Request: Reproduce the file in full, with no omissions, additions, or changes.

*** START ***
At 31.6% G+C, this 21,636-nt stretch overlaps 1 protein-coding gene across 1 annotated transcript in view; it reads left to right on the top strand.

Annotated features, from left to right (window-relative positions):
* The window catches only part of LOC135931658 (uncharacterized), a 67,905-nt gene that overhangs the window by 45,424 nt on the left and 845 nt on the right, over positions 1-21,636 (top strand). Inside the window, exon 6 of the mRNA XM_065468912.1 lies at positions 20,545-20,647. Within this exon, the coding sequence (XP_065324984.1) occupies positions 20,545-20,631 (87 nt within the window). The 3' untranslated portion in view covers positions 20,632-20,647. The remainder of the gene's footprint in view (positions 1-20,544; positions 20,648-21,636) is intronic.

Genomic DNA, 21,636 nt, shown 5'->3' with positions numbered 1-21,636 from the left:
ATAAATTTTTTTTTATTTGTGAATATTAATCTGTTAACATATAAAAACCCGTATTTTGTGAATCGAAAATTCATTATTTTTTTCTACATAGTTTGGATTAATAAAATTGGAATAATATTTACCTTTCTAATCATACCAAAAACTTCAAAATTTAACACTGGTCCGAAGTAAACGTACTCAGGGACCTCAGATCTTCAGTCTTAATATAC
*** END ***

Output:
At 31.6% G+C, this 21,636-nt stretch overlaps 1 protein-coding gene across 1 annotated transcript in view; it reads left to right on the top strand.

Annotated features, from left to right (window-relative positions):
* The window catches only part of LOC135931658 (uncharacterized), a 67,905-nt gene that overhangs the window by 45,424 nt on the left and 845 nt on the right, over positions 1-21,636 (top strand). Inside the window, exon 6 of the mRNA XM_065468912.1 lies at positions 20,545-20,647. Within this exon, the coding sequence (XP_065324984.1) occupies positions 20,545-20,631 (87 nt within the window). The 3' untranslated portion in view covers positions 20,632-20,647. The remainder of the gene's footprint in view (positions 1-20,544; positions 20,648-21,636) is intronic.

Genomic DNA, 21,636 nt, shown 5'->3' with positions numbered 1-21,636 from the left:
ATAAATTTTTTTTTATTTGTGAATATTAATCTGTTAACATATAAAAACCCGTATTTTGTGAATCGAAAATTCATTATTTTTTTCTACATAGTTTGGATTAATAAAATTGGAATAATATTTACCTTTCTAATCATACCAAAAACTTCAAAATTTAACACTGGTCCGAAGTAAACGTACTCAGGGACCTCAGATCTTCAGTCTTAATATAC